The Chair noted that the Commission on Gender Equality wanted specific mention of women made in 8(2). Section 8(2) makes provision that municipalities take groups with special needs into account. Ms Borman (DP) suggested that all disadvantaged groups be listed, but members argued the problem with specifying individual groups was that it would then be necessary to define what was and what was not disadvantaged. Ms Southgate (ACDP) felt that women were included in "other disadvantaged groups", and so separate mention was not necessary. The general consensus among the committee was that it would be best to keep the subclause as broad as possible so as to account for all persons who could be viewed as disadvantaged. This was due, in part, to the realisation that identifying disadvantaged people in the community would vary greatly, and would also be subject to the council's discretion.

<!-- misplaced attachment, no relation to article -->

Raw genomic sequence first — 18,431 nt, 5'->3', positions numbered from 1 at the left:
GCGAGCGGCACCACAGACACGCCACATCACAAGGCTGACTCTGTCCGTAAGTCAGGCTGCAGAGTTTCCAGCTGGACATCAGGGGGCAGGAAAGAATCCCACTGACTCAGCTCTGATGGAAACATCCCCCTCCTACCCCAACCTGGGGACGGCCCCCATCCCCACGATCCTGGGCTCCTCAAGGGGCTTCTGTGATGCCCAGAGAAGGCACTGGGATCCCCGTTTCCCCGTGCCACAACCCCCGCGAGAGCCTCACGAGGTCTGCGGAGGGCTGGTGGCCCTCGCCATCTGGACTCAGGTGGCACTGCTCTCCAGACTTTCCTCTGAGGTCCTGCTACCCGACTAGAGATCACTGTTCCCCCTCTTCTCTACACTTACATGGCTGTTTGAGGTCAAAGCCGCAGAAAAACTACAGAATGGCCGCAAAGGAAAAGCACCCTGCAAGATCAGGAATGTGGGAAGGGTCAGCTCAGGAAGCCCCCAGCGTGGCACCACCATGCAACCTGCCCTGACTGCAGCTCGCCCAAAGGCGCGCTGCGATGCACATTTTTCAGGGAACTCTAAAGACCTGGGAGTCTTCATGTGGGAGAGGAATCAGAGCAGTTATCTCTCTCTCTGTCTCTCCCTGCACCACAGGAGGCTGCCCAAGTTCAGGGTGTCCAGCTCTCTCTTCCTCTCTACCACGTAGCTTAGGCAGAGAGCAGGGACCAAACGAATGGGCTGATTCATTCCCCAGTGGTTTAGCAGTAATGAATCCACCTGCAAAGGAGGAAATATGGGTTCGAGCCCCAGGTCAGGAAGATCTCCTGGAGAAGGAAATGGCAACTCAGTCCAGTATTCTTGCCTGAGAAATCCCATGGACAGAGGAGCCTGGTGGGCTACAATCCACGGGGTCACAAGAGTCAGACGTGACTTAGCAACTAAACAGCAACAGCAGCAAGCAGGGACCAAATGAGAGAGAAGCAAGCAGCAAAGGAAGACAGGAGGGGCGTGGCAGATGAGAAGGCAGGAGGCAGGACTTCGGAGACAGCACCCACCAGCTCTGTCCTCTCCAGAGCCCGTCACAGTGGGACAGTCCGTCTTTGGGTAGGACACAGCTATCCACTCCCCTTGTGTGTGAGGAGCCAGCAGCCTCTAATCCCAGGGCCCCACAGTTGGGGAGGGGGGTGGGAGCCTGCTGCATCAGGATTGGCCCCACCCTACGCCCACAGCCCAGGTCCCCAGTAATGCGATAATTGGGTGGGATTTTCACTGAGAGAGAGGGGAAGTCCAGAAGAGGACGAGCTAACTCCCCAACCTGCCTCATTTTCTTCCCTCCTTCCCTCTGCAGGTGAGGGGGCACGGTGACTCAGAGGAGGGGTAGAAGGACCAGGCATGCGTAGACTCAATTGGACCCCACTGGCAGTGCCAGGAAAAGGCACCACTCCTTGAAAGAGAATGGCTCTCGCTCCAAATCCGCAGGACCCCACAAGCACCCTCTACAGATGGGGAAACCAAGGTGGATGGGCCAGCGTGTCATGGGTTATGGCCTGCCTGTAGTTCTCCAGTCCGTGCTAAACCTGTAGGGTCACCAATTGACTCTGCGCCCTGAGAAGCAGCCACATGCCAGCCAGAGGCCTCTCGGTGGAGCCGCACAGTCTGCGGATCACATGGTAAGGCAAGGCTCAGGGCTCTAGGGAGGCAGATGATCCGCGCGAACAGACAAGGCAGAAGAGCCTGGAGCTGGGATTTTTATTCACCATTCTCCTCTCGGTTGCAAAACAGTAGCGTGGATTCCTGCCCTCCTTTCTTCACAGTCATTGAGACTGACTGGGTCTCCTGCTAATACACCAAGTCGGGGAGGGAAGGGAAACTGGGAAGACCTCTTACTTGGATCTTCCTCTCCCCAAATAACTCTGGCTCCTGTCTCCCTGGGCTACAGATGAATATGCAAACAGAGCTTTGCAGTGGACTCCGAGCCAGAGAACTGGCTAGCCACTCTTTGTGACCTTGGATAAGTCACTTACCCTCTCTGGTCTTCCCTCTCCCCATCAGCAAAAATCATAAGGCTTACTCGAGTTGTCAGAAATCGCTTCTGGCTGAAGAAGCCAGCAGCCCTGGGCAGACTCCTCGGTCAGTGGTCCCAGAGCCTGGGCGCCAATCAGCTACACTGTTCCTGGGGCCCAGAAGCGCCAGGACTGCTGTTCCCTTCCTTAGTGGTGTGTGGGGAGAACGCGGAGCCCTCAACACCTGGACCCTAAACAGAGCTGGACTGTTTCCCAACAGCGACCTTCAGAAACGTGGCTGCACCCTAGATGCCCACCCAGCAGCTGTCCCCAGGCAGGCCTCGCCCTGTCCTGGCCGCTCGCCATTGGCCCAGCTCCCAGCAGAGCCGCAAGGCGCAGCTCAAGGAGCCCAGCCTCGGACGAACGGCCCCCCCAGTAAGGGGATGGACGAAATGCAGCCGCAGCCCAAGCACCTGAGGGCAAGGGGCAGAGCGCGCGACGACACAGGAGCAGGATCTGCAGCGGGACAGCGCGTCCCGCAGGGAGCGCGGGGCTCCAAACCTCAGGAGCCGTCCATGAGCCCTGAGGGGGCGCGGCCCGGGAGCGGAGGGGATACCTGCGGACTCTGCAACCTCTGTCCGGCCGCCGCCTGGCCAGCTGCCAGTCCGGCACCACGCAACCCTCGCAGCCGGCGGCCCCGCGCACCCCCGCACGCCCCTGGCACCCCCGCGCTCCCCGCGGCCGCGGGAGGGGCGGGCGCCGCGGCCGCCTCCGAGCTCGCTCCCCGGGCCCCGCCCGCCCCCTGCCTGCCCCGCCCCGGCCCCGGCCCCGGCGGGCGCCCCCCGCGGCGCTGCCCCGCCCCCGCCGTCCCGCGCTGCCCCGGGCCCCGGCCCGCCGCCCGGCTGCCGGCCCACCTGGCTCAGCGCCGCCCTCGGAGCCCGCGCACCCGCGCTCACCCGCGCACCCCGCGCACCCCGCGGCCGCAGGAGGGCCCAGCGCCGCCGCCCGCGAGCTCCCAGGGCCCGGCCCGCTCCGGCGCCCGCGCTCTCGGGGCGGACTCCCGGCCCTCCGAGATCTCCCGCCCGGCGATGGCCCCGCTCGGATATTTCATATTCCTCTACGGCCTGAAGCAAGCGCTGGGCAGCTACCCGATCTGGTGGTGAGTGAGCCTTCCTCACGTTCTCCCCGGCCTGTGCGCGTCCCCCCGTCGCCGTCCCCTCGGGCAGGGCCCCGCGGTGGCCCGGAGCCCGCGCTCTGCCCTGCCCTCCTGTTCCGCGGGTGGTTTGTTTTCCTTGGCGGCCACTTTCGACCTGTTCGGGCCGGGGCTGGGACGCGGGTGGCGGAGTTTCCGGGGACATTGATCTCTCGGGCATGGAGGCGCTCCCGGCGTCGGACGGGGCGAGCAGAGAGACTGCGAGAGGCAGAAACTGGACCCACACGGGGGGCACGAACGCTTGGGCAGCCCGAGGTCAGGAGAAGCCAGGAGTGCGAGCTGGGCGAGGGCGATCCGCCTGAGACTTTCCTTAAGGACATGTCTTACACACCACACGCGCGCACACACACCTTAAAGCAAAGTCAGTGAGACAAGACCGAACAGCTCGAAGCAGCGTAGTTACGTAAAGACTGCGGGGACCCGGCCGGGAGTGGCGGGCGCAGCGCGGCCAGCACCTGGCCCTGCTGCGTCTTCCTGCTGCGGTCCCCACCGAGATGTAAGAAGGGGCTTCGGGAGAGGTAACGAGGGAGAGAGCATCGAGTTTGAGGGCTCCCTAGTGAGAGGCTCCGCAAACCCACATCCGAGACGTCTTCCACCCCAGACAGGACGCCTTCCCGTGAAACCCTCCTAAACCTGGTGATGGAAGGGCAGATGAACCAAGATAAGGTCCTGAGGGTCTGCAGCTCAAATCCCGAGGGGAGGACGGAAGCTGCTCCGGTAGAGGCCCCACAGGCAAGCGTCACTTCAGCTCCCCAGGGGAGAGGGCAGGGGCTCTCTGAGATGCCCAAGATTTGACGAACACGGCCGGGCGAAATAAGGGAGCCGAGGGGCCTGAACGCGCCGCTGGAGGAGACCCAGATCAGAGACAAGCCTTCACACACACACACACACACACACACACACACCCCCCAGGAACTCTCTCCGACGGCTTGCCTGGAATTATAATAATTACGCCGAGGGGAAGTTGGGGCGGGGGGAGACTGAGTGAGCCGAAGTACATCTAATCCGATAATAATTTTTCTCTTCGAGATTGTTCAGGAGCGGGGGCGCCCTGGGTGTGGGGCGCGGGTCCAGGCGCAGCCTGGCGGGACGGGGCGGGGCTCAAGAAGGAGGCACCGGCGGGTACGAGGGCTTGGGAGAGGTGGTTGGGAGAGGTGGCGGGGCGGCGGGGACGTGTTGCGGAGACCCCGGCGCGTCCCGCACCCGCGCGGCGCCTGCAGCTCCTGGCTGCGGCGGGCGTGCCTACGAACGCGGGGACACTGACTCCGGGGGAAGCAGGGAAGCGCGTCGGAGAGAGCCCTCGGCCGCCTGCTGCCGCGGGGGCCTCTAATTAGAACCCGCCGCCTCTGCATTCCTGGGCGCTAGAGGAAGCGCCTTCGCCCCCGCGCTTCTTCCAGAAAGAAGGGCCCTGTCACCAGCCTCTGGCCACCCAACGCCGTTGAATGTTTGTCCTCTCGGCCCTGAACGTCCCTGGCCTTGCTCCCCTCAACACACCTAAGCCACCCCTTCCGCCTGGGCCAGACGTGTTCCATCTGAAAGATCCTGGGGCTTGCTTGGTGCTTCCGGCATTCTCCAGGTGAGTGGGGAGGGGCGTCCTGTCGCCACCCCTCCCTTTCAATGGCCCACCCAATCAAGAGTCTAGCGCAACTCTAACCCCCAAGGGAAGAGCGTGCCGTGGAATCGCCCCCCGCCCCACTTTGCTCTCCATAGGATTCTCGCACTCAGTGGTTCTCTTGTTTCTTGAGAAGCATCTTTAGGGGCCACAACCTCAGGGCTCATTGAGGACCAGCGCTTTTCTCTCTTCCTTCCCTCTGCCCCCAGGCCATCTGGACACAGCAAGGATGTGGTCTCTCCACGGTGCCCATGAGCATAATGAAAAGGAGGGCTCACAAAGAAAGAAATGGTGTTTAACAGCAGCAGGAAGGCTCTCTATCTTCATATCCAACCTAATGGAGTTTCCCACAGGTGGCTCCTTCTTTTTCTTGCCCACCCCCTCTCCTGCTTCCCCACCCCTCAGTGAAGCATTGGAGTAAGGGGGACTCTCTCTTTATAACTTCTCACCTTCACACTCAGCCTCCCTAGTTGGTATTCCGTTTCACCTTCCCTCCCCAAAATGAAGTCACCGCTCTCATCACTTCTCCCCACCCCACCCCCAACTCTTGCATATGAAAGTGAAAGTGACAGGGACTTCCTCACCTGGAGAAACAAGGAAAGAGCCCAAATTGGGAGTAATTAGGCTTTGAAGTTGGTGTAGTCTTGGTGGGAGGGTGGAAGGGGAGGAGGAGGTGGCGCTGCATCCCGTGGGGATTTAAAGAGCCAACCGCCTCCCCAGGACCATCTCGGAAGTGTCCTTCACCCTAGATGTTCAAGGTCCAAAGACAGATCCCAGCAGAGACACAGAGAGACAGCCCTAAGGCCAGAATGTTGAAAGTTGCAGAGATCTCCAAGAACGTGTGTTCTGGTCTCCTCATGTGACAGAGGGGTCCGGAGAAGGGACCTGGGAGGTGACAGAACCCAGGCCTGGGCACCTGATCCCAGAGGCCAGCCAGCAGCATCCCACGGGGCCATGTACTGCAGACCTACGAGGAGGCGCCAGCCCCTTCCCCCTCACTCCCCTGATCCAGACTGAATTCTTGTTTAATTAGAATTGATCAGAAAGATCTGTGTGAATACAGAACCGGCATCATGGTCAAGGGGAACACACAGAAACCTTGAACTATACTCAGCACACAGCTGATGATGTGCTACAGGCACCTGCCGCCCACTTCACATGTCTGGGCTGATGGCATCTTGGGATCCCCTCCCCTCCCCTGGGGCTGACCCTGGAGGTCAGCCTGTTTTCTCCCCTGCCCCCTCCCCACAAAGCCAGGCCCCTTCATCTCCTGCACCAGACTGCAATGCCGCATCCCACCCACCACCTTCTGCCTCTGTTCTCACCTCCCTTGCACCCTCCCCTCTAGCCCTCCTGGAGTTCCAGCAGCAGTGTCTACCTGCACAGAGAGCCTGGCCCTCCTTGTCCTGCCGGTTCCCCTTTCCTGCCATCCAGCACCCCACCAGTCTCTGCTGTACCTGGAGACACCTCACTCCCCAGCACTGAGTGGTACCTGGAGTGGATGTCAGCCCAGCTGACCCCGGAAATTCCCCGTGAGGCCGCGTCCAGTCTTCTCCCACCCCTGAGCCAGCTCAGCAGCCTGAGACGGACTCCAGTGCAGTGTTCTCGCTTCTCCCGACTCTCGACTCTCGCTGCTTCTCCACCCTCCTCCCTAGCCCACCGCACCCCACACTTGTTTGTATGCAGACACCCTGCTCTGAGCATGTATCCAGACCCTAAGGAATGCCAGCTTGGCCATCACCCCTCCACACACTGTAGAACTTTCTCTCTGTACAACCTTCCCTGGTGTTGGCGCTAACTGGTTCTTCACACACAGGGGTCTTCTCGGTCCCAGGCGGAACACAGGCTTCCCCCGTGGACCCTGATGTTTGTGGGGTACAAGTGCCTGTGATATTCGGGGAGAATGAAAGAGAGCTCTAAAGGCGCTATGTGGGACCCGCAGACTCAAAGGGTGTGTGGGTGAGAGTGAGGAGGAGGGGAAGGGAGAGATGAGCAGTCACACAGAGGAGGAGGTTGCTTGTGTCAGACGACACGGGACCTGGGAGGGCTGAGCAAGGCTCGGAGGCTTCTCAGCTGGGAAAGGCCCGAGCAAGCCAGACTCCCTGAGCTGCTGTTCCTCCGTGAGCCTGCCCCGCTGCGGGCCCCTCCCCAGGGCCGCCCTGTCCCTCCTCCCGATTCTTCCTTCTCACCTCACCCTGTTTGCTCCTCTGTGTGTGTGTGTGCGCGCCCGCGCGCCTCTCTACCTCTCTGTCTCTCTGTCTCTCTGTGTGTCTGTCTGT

Mr Elroy Africa, from the Department of Provincial and Local Government, stated that Chapter 3 was an enabling provision, and so it was not required to be specific. In addition, 8(2)(c) was intended as a catch-all clause so that it would be applicable to all municipalities.
The Chair articulated that the clause should be reformulated to be "more gendered." He asked the department to provide revised options of 8(3) to include mention of women. Dr Bauer advised that the clause must make reference to the disabled as persons with special needs and not as disadvantaged. The committee agreed to reformulate the clause.
Section 8(4) enables a municipal council to establish advisory committees to advise the council on any matter within the council's competence. The DP and ACDP argued that advisory councils should include councillors. Mr Smith (IFP) thought that 8(4) should be taken out since it created confusion. He felt the clause would be too restrictive in allowing councils to set up committees. Dr Bauer stated the intention of the clause was to create a mechanism to further public participation, and to facilitate co-operative discussions between the council and the community. Mr Africa added that this clause was an attempt to institutionalise public participation. The committee did not come to any agreement.